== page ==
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The Paria Provides A Desert Dwellers Tale

Written by: Kalen Thorien

Where: Buckskin Gulch/Paria Canyon Start: Wire Pass Trailhead Finish: Lees Ferry

48 miles 2 states 4 days/3 nights One overnight permit Two cameras Three liters of wine One liter of Tequila Two limes 24 Andes Chocolates

“Holy sh** this is cold” I said to Elliot as I dipped into the first murky pool of Buckskin Gulch. November had chilled the water into the low 40s and the first few steps gripped the inside of my stomach almost instantly. The muddy hue of the pool made it impossible to see the bottom forcing every step to be a tad precarious. The thought of walking off into nothingness, completely submerging yourself wasn’t entirely out of the realm of possibility. I giggled as I waded across, goo swallowing my feet and mud caking my clothes as I reappeared on the other side. “Dirty is good”, I thought to myself – this is going to be a fun four days.

You would think three weeks in the Grand Canyon followed by a weekend down in Escalante would give any desert aficionado their fix, but less than a week back home my feet were getting antsy and my heart ready for another adventure. I’ve had my eye on Buckskin Gulch all summer but alas lack of permits and/or bad weather had prohibited me from seeing this gem. One night I checked permit availability for the hell of it and there she was, two spots up for grabs wedged between days that were sold out. I tapped my fingers and shuffled around for a bit. Staring at my computer screen I debated the pros and cons. Seeing as I couldn’t find any cons (at least not ones with enough magnitude to justify NOT seeing this beautiful place) I slammed a beer, punched in my credit card, and before I knew it was meeting my friend and photographer Elliot Bernhagen at Lees Ferry for our shuttle.

We dropped off my car, hopped in his truck and made our way to Wire Pass (about an hour away). At the trailhead we found fellow explorers and quickly made friends with a rad Swiss couple traveling the country by van. Sipping on wine and tequila, we chatted into the night until heavy eyes drew us to bed. Dreams of slot canyons and desert exploration weaved in and out of my mind as I drifted off to sleep.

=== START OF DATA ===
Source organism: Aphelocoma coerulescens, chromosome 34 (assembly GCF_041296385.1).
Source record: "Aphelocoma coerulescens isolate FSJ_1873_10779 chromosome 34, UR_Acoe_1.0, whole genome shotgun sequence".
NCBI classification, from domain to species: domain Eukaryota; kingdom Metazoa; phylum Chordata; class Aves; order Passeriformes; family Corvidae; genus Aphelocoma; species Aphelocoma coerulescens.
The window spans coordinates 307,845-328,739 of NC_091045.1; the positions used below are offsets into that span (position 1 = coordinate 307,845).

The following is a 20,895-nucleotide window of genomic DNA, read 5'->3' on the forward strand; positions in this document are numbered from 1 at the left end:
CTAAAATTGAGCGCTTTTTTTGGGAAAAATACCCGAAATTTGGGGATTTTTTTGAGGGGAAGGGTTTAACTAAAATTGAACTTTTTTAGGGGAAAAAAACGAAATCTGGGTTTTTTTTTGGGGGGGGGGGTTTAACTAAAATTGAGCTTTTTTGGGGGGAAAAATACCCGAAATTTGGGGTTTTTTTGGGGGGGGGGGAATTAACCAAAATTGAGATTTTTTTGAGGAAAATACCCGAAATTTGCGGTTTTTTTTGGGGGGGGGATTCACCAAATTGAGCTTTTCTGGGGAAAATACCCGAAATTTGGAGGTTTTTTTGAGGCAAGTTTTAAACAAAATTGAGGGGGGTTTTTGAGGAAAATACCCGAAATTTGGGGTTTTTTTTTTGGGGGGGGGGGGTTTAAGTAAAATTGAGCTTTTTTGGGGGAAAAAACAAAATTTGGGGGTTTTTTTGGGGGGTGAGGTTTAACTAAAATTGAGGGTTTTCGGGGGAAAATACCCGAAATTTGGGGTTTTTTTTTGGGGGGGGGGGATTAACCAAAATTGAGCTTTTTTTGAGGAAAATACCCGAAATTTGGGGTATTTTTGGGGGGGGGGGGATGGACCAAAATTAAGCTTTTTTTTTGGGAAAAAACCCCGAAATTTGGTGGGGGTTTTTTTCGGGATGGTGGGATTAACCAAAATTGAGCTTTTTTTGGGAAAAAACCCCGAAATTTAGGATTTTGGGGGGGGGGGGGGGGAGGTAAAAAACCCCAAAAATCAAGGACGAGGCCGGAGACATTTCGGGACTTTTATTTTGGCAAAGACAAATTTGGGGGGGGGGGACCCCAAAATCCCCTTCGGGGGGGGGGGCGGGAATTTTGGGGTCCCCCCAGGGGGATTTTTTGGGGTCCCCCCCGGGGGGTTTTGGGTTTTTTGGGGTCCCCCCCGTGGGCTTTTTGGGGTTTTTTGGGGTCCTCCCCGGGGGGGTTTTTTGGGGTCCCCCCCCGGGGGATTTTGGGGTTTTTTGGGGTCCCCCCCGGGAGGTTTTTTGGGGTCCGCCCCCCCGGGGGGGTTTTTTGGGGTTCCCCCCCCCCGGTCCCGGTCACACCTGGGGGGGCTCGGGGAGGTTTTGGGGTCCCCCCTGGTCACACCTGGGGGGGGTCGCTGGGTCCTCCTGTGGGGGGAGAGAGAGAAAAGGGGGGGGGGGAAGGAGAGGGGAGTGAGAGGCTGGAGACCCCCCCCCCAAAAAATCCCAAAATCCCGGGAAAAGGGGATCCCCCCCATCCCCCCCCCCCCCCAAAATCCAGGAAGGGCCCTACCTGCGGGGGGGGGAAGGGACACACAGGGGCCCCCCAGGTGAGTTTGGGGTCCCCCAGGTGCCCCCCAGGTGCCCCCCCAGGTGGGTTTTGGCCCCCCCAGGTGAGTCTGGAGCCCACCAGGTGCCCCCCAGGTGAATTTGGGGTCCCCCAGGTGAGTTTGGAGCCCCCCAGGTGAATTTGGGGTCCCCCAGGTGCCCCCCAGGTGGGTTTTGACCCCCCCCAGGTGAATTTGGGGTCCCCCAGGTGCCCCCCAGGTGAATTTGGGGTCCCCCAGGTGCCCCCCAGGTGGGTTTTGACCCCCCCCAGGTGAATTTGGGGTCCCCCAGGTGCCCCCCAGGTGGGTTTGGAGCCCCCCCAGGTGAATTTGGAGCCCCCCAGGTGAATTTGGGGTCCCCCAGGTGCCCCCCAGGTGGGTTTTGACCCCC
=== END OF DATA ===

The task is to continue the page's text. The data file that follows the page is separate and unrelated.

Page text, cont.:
The next morning hot coffee and banana pancakes were on the menu. Elliot showed me a great basic recipe that involved a couple eggs, smashed banana, vanilla, cinnamon, and granola. Mix together and start makin cakes! Topped with yogurt and jelly, this quickly became my new favorite breakfast item. We hit the trail around 9 a.m. and the grandeur that is Buckskin Gulch was well under way.

In we go!

Photo by Elliot Bernhagen

Elliot attempting a stem.

Photo by Elliot Bernhagen

Onward. Photo by Elliot Bernhagen

Impressive to see how high this canyon floods.

Truly stunning light in Buckskin.

A glimpse. Photo by Elliot Bernhagen

Welcomed warm up

Back in we go. Photo by Elliot Bernhagen

Starry eyes and stripes forever. Photo by Elliot Bernhagen

Colors are changing

As well as the leaves.

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Mud art. Photo by Elliot Bernhagen

Sandstone spring. Photo by Elliot Bernhagen

Truly wonderful

Spa treatment and welcomed respite for the feet at the confluence and our camp for the night.

Sleep is very much optional when under canyon walls and starry skies. Photo by Elliot Bernhagen.

Day two would greet us with chilly temps and feet slightly weary of being immersed in frigid waters. But the warm glow of the canyon quickly inspired our bodies and we began to make our way along the Paria River through the massive canyon. Towering walls and vivid colors were a delight to the eyes. The stoke was high…